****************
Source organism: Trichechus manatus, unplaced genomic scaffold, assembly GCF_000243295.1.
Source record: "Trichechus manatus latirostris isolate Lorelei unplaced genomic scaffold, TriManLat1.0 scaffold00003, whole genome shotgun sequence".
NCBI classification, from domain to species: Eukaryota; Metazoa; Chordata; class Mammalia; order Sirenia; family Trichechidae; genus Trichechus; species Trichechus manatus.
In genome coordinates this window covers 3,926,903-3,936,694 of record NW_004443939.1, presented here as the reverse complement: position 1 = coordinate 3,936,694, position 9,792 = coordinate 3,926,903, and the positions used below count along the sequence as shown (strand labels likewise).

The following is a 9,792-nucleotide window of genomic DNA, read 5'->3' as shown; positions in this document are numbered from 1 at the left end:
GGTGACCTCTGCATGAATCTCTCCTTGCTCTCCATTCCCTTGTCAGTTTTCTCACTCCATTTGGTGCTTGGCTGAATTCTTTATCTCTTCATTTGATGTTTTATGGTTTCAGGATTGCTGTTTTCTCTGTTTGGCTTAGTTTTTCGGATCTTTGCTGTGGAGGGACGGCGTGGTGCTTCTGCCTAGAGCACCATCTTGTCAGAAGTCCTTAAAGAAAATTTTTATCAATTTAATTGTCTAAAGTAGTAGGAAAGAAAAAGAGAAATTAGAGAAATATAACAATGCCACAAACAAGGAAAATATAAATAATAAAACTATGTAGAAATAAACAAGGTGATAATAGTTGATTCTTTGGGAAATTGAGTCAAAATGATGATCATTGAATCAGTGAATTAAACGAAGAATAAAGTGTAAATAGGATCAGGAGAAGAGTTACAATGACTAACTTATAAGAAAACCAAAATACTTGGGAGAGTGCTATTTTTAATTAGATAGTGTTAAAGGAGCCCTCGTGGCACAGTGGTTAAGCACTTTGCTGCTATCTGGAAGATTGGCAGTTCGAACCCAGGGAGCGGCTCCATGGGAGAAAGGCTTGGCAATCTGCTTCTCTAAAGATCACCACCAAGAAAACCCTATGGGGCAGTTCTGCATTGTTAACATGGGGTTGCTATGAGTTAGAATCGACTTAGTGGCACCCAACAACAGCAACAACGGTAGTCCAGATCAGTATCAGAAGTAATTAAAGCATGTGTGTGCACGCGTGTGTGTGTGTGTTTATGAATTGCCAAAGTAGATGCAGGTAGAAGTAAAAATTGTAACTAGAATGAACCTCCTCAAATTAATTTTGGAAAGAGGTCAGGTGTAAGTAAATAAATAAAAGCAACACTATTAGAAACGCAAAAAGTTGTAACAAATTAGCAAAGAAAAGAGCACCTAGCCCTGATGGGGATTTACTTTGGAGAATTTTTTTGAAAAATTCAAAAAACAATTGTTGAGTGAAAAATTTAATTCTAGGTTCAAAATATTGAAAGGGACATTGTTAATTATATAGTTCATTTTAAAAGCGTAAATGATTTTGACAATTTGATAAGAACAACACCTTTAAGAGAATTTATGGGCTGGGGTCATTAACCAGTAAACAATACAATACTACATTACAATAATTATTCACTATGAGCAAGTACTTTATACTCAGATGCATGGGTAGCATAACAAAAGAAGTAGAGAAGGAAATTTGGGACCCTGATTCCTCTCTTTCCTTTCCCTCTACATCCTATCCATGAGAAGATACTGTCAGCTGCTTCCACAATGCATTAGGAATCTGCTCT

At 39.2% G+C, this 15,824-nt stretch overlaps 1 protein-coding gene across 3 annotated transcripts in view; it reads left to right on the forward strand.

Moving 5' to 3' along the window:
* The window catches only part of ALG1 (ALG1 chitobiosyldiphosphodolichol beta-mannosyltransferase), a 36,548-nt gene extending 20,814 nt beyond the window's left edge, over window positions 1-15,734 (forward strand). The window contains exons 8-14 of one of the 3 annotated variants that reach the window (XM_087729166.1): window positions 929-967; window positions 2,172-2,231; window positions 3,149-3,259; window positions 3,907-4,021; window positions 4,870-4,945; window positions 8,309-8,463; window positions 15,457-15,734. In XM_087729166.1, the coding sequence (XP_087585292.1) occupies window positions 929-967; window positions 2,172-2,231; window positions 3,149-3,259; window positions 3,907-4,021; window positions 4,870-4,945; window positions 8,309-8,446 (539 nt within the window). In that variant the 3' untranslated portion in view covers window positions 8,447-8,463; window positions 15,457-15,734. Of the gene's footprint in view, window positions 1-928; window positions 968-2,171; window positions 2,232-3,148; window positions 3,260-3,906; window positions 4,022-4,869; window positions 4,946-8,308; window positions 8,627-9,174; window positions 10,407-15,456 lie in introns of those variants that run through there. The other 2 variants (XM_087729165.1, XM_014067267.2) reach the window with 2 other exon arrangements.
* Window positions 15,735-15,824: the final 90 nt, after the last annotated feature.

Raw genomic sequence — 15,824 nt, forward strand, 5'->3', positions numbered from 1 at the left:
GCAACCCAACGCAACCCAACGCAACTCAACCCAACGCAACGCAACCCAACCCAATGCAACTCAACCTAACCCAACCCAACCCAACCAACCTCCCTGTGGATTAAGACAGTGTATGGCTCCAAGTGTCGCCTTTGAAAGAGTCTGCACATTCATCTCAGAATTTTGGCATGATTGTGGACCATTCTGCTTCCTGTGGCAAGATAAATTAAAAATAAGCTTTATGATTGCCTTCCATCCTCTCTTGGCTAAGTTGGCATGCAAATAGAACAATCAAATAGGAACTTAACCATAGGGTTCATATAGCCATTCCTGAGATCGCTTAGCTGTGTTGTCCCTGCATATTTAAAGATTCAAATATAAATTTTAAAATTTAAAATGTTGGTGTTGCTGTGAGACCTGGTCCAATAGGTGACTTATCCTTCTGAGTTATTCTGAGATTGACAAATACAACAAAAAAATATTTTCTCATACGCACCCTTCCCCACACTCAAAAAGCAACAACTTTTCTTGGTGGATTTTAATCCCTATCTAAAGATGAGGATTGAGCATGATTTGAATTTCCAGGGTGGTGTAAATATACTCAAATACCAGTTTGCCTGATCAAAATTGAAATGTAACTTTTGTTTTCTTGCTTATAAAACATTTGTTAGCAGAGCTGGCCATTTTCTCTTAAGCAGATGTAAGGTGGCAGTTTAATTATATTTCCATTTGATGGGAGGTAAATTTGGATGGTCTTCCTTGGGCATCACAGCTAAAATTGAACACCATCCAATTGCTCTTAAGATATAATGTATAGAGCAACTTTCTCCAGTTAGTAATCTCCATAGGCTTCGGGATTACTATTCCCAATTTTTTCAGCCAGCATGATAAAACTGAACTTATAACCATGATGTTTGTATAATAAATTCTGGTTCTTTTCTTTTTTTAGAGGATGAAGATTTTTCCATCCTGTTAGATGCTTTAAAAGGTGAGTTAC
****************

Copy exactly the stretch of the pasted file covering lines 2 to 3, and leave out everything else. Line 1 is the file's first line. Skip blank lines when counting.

Source record: "Trichechus manatus latirostris isolate Lorelei unplaced genomic scaffold, TriManLat1.0 scaffold00003, whole genome shotgun sequence".
NCBI classification, from domain to species: Eukaryota; Metazoa; Chordata; class Mammalia; order Sirenia; family Trichechidae; genus Trichechus; species Trichechus manatus.